Parenting with Love and Logic by Forster Cline & Jim Fay! It’s a quick read and you can follow them on social media for helpful tidbits on a daily basis. It is just a really logical way to engage your children, using natural consequences. It is my go-to recommendation for parents.

51l88-QxVKL._SX348_BO1,204,203,200_

Love and Logic’s Website resources can be found here.

The gals behind Not Quite Mary Poppins are always looking to grow our bookshelf! What are your favorite children’s books?

I love rhyming books, since they are most enjoyable for toddlers and their language development. So Giraffes Can’t Dance by Giles Andreae, Sheep in a Jeep by Nancy E. Shaw, Little Blue Truck by Alice Schertle (and the follow-up books), or anything by Sandra Boynton are staples in all of my nanny homes.

Spotlight Sunday: Jo

unnamed-4

Tell us about yourself!

Hello everyone!! My name is Jo Bennet, I’m a 24-year-old Norland Nanny, Qualified Maternity Nurse and Sleep Consultant. I am based in West London and nanny for the most amazing family. I look after a little boy (3.5) and a baby girl (1). A fun fact about me is that I have a twin brother (and an older brother), my mum is also a twin, and my twin and I also have twin cousins whose birthday is the same day as ours – crazy! Talking of twins, I also volunteer for an incredible charity called TAMBA (Twins and Multiple Births Association) in my free time. I give practical help, consultations and support to families with multiples (twins, triplets or more) who are in crisis and in major need of help. I love sewing and drawing, anything creative. I love to be active so I run, cycle and swim as often as I can, I cycle to work most days. I also LOVE to travel, and enjoy traveling the world with work and in my own time. I also have an instagram account called @littlepeoplemadness!

Jo's volunteer work with TAMBA.

What led you to becoming a nanny?

I think everyone knew I would be a nanny before I did. I love children, babysat a lot, and volunteered in a children’s nursery. I’m a very caring person by nature – my twin brother has special needs and I assumed a caring role with him as a child and I think this made me become more nurturing as a person. I feel my personality fitted into being a nanny and looking after children perfectly. I went to the Norland open day after my Nanna suggested it. She grew up in London and used to see the Norland nannies walking their silver cross prams around in their uniforms. When I got there, I fell in love with the course and wanted to be a Norland nanny from that point on.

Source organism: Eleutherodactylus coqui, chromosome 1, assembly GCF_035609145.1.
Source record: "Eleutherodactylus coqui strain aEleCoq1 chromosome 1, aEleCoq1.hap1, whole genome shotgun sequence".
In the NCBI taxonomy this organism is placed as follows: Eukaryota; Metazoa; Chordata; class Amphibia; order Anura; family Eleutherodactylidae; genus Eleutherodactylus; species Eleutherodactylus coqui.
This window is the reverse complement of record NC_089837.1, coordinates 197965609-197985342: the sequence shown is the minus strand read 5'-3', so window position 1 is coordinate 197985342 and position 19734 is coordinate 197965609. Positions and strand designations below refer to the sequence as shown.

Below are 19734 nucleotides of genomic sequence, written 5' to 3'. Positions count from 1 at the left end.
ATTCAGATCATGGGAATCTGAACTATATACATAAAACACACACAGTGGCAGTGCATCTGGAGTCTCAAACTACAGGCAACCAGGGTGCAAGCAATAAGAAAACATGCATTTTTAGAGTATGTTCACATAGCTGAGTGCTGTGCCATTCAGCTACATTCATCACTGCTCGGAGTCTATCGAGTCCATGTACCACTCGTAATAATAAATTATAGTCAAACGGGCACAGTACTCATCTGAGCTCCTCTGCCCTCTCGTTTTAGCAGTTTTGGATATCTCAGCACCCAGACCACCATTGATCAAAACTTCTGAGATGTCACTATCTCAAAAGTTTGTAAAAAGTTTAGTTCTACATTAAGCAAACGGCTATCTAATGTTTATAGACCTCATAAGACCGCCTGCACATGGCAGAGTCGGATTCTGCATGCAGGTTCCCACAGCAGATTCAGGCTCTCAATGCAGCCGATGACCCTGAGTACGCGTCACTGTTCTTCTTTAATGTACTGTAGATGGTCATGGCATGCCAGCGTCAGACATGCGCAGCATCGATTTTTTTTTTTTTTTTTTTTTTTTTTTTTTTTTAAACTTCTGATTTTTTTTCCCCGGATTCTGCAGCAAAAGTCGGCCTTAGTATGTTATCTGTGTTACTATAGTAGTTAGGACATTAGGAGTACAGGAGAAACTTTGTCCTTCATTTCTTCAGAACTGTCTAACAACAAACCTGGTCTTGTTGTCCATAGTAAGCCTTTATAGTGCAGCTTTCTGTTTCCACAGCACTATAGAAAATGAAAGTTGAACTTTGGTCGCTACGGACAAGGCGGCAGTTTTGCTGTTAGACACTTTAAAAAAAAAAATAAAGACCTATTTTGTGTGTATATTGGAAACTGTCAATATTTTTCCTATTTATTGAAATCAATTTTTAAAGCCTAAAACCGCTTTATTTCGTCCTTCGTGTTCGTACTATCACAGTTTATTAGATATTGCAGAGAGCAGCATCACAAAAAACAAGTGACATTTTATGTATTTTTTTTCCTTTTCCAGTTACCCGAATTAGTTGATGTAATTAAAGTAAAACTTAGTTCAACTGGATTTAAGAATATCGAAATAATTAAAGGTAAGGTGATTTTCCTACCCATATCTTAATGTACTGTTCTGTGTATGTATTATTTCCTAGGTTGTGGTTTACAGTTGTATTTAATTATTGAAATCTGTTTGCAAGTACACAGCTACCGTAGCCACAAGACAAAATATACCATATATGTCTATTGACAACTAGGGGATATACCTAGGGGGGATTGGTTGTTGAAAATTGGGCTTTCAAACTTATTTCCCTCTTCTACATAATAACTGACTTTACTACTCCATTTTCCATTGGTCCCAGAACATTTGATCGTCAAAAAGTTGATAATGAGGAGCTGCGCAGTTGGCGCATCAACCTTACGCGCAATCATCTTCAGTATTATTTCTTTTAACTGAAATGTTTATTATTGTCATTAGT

Describe yourself as a nanny in 5 words.

Enthusiastic, compassionate, fair, fun and creative.

Describe your nannying approach. What is your childcare philosophy?

I believe in being firm but fair. I think that children should always have unconditional love but they shouldn’t be spoiled. Loving a child doesn’t mean you have to do everything they want and give them whatever they want, you can show love without spoiling a child. I believe that children flourish from having consistent boundaries. I think teaching them to be kind, loving, happy and respectful is way more important than them having all the newest toys. I also believe it is very important to remember that our everyday life is their childhood, so be patient with them and let them explore, learn and discover everything so they can fully embrace the world and have fun learning. I think getting messy is so very important! We shouldn’t be scared of mess as it’s the best avenue for them to learn and develop. A messy child is usually a happy one, and mess can always be cleared up but a missed learning experience can’t always be recreated.

What do you enjoy most about being a nanny?

I love that children are always growing and moving forward in their development, which is so exciting. It brings such variety to the job, they reach new and different levels, which is so lovely to watch, see, and be a part of. Knowing that you’ve helped them to accomplish things and break down any barriers to let them experience the new levels life has waiting for them, seeing their faces when they’ve managed to achieve something new is so lovely and heartwarming, I love that about my job and seeing them grow into proper little people is just crazy. There’s always so much to process and so much going on, you have to be able to adapt to any situation as a nanny as things change all the time, which I love. If every day was the same it would be boring. Being such a massive part of our little people’s lives is magical. It’s an honor to be welcomed into a family and to have such a huge impact on the children’s lives. I’m really proud to have such a special responsibility.

What part of nannying do you find the most challenging?